The reader can sense the tension in the cultural (West vs. East) juxtaposition of paths. Hesse embeds tension not in the protagonist's leaving his father or the exhaustion of the samana path, or even in his parting with Govinda over following the Buddha's teaching -- these incidents have their parallels in the Buddha's life. Rather, the tension is in the reader's wondering how Siddhartha is going to emerge from the psychological grip of the worldly representatives of the vaisyas caste: Kamala the courtesan, Kamaswami the rich merchant, and Siddhartha's his own independent life as a rich and corrupt man. There is no theory, no teaching, no obvious device to extract him from thisworld except a spiritual (or psychological) crisis.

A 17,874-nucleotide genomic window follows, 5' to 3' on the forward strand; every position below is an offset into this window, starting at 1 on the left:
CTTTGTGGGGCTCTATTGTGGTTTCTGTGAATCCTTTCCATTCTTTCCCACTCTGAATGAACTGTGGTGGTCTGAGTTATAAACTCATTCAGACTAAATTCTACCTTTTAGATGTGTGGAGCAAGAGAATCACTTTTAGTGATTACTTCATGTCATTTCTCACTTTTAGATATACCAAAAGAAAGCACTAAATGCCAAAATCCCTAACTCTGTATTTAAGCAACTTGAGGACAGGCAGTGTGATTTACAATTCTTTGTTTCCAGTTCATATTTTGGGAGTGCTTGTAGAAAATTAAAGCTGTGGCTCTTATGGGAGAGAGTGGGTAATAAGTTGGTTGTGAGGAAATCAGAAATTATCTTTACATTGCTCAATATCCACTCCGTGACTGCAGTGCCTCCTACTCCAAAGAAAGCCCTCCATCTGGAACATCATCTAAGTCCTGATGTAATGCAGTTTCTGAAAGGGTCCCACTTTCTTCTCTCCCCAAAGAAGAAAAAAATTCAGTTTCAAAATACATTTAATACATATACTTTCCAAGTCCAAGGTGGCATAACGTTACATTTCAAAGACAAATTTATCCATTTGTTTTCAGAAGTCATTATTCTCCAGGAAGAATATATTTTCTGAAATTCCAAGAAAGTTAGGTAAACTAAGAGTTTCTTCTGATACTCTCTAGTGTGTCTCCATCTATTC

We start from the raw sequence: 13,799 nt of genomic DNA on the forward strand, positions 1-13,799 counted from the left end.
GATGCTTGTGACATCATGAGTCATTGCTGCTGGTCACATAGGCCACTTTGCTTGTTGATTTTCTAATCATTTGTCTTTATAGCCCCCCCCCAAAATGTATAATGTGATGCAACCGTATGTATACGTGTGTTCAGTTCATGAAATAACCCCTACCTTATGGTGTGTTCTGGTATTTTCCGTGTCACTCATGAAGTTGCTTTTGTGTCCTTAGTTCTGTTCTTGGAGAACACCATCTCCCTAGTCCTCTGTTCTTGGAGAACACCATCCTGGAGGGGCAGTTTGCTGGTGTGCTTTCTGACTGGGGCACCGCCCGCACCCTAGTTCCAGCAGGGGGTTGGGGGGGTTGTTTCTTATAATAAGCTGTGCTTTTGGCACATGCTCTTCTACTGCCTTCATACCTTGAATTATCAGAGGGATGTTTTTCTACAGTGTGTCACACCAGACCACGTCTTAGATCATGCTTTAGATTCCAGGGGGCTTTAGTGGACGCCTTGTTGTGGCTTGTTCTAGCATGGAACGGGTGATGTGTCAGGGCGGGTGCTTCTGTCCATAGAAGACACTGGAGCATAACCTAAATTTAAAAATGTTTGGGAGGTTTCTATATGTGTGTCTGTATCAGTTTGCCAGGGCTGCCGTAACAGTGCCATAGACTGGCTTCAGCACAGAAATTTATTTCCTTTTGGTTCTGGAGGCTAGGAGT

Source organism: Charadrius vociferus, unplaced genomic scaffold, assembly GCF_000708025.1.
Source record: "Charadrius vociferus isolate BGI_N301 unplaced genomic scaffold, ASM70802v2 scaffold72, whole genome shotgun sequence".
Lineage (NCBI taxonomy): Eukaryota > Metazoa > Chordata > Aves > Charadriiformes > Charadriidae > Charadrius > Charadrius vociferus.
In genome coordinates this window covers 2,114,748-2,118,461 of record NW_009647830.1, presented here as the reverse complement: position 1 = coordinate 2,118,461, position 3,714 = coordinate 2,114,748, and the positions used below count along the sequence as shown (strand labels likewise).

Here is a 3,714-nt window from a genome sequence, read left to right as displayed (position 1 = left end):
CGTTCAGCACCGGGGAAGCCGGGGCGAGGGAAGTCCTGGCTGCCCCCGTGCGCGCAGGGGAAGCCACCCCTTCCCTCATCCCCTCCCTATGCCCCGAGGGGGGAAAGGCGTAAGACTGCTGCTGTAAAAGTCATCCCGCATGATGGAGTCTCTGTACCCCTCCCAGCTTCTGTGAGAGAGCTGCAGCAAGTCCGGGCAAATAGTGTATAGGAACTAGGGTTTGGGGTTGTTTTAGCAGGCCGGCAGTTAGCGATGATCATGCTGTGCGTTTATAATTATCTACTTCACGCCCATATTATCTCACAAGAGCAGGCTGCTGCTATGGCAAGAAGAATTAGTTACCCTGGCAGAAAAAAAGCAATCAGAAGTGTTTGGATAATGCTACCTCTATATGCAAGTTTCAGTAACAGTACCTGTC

Despite the benignity of Vasudeva the ferryman-hermit, who is the true model of enlightenment here -- even more so than the fictionalized Gotama -- Siddhartha is still shackled by the world. On the cusp of world-weariness (Hesse uses the word "nausea") Kamala reappears with their on in tote. The event sucks Siddhartha back into the excruciating angst of the world. Only Vasudeva prevails, with his absolute attachment to nothing worldly, with his profound silence and eremitic example. Indeed, Vasudeva represents no caste, or rather could be from any. He is a widowed hermit now living alone in the forest. And he is as a god to Siddhartha, a bodhisattva, a savior.